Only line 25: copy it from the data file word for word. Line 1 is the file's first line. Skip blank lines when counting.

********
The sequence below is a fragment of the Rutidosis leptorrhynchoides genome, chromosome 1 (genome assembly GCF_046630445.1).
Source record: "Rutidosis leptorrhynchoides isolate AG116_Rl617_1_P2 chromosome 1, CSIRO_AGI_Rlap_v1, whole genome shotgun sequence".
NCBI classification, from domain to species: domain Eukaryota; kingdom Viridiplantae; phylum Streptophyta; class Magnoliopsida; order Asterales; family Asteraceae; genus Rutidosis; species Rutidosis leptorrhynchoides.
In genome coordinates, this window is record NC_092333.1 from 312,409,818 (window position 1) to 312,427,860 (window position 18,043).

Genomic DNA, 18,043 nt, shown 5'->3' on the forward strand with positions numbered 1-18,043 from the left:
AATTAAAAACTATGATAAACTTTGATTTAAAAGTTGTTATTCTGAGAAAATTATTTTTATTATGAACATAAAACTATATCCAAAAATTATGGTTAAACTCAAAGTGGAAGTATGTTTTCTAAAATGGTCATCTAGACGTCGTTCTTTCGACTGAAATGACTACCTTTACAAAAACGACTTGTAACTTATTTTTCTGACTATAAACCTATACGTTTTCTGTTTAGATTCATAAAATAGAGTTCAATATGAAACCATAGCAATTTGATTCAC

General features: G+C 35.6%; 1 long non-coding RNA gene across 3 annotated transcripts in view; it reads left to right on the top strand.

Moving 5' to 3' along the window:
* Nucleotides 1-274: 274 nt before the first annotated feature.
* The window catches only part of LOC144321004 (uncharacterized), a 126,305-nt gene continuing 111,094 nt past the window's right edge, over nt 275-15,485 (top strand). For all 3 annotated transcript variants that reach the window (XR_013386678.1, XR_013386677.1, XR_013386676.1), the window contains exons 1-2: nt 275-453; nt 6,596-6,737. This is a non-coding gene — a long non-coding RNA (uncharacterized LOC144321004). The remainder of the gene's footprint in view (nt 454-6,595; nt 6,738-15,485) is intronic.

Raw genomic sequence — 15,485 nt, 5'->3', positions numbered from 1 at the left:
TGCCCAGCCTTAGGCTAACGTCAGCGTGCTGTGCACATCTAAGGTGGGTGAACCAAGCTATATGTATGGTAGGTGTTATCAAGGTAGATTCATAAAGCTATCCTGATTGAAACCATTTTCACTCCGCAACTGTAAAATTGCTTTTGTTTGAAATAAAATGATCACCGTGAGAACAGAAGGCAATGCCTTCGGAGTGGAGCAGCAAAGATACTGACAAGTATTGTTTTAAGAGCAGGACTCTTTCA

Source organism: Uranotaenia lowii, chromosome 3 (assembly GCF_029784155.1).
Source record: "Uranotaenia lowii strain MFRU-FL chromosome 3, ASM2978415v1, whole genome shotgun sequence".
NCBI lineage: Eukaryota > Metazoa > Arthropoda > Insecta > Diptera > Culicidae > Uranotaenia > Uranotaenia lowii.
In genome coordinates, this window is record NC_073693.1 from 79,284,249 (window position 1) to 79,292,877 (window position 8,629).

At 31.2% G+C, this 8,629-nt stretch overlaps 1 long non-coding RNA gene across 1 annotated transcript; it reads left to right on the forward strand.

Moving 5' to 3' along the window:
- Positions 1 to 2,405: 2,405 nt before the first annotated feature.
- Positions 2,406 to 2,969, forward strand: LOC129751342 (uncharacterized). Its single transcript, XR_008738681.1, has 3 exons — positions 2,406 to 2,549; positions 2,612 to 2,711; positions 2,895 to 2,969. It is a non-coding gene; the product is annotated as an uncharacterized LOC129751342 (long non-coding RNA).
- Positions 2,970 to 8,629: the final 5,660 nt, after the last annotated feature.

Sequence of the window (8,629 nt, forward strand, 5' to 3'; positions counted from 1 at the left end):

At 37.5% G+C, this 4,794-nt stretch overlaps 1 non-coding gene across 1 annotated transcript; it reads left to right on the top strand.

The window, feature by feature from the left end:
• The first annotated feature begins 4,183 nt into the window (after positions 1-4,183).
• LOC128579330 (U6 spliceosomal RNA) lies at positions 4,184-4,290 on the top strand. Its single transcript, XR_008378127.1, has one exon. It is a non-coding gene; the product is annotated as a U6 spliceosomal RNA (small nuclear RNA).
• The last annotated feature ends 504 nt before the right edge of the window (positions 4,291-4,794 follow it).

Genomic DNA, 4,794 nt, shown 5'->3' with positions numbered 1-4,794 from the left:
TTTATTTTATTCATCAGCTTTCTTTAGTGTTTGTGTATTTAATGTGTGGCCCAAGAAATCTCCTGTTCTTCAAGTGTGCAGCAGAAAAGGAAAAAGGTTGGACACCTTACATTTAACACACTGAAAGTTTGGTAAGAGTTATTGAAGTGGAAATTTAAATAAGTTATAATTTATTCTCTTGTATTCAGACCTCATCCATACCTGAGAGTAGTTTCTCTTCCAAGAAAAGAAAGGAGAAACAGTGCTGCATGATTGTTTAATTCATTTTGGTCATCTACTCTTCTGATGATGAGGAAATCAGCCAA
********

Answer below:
• The first annotated feature begins 4,183 nt into the window (after positions 1-4,183).